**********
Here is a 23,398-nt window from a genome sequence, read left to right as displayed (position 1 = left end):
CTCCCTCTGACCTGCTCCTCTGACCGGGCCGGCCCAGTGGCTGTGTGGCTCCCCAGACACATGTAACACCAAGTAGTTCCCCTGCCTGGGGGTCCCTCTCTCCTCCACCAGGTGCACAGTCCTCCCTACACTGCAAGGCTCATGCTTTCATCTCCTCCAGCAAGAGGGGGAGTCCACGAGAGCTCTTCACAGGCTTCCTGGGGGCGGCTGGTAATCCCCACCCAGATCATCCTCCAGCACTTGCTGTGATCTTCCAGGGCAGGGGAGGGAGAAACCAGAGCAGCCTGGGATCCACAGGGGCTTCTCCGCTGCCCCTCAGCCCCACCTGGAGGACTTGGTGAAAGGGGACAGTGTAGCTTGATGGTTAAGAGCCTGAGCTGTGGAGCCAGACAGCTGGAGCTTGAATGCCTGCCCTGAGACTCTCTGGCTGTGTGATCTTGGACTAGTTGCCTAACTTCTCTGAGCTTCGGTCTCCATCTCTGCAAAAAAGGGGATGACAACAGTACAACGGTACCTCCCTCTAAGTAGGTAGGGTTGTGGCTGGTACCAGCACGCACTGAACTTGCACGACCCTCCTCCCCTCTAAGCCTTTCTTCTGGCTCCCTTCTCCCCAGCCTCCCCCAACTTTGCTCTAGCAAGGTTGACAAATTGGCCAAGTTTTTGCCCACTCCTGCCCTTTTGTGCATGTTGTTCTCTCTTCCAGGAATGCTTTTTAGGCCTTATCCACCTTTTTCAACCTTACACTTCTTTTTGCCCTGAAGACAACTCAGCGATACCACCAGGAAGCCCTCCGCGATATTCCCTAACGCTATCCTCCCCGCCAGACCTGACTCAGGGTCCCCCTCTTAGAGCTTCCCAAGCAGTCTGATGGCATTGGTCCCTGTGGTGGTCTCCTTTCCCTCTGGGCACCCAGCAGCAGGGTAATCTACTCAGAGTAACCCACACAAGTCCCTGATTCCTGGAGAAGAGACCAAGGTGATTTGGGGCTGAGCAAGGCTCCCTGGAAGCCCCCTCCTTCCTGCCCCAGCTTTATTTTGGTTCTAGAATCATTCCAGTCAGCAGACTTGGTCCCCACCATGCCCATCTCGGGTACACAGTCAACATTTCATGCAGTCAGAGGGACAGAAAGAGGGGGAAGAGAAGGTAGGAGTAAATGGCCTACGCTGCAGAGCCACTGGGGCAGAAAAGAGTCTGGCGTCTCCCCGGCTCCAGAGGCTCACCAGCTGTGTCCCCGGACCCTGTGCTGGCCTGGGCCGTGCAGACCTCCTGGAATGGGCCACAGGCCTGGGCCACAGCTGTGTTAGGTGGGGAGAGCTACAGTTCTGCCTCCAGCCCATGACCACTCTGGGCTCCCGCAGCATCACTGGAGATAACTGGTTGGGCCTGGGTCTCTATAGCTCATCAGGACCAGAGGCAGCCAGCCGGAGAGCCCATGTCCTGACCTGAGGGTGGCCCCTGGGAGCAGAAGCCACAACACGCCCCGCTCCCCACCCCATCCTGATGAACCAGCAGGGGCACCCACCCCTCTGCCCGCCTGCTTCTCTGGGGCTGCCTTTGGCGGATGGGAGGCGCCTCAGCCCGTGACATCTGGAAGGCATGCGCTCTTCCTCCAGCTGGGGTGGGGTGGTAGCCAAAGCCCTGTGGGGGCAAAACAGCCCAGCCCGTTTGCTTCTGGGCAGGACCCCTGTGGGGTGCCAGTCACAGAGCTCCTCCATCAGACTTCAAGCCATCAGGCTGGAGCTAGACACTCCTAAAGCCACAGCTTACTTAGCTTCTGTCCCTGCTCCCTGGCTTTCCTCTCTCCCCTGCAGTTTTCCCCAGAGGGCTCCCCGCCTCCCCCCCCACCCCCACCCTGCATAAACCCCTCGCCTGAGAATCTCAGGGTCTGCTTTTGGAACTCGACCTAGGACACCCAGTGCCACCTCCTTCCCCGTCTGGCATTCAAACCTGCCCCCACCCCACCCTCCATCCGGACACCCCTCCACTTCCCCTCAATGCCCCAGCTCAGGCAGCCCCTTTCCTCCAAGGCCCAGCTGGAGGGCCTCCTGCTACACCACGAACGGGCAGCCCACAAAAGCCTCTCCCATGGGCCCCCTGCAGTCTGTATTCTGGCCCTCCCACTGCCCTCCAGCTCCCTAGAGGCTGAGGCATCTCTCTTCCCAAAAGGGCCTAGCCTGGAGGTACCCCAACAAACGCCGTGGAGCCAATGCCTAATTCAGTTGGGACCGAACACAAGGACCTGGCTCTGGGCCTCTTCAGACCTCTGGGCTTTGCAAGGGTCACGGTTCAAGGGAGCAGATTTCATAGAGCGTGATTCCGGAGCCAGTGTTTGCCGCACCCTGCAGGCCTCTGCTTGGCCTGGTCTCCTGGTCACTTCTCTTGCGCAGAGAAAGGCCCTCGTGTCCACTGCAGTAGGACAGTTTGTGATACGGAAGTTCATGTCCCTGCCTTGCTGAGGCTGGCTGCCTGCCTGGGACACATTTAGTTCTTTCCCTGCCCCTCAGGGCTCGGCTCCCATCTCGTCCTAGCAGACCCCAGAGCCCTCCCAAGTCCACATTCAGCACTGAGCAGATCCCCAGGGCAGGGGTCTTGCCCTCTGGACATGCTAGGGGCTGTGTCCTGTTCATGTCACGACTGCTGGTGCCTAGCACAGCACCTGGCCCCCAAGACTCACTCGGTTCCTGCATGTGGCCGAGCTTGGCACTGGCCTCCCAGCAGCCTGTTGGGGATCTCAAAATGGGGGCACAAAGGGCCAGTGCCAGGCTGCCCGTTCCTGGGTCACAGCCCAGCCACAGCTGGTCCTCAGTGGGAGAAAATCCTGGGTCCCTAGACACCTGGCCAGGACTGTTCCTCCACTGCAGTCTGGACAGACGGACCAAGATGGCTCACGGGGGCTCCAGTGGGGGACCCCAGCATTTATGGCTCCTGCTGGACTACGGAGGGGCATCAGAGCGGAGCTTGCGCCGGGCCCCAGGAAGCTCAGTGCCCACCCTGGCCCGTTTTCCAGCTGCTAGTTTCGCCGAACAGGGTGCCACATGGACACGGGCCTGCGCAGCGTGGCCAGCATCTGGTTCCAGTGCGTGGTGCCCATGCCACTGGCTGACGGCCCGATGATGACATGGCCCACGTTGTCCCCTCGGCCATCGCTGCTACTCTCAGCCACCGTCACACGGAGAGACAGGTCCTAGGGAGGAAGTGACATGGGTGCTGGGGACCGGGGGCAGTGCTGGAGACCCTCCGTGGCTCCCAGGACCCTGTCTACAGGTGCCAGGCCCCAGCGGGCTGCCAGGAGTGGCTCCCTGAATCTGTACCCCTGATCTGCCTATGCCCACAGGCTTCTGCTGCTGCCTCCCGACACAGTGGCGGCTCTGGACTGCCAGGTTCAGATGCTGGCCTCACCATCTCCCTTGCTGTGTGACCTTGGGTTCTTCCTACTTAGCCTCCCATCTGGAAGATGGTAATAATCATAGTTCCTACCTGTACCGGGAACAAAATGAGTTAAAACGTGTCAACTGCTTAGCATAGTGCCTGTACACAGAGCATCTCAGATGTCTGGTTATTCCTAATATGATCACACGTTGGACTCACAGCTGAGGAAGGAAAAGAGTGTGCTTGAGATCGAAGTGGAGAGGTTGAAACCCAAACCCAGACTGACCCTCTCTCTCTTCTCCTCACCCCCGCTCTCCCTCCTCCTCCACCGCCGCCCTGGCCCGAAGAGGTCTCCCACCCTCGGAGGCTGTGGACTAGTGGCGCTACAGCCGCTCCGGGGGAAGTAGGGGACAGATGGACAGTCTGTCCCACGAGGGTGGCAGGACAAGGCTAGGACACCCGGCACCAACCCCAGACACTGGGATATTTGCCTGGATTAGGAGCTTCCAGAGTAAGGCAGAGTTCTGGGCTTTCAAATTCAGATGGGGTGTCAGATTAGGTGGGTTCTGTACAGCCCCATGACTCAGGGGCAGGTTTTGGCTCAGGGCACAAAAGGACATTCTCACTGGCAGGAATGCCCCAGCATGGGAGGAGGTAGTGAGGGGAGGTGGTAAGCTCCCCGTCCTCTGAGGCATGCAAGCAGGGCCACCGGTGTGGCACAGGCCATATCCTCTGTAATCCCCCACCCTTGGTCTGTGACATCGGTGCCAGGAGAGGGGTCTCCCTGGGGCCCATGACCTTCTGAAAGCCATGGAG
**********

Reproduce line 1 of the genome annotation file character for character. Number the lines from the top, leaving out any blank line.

Here is a 23,398-nt window from a genome sequence, read left to right as displayed (position 1 = left end):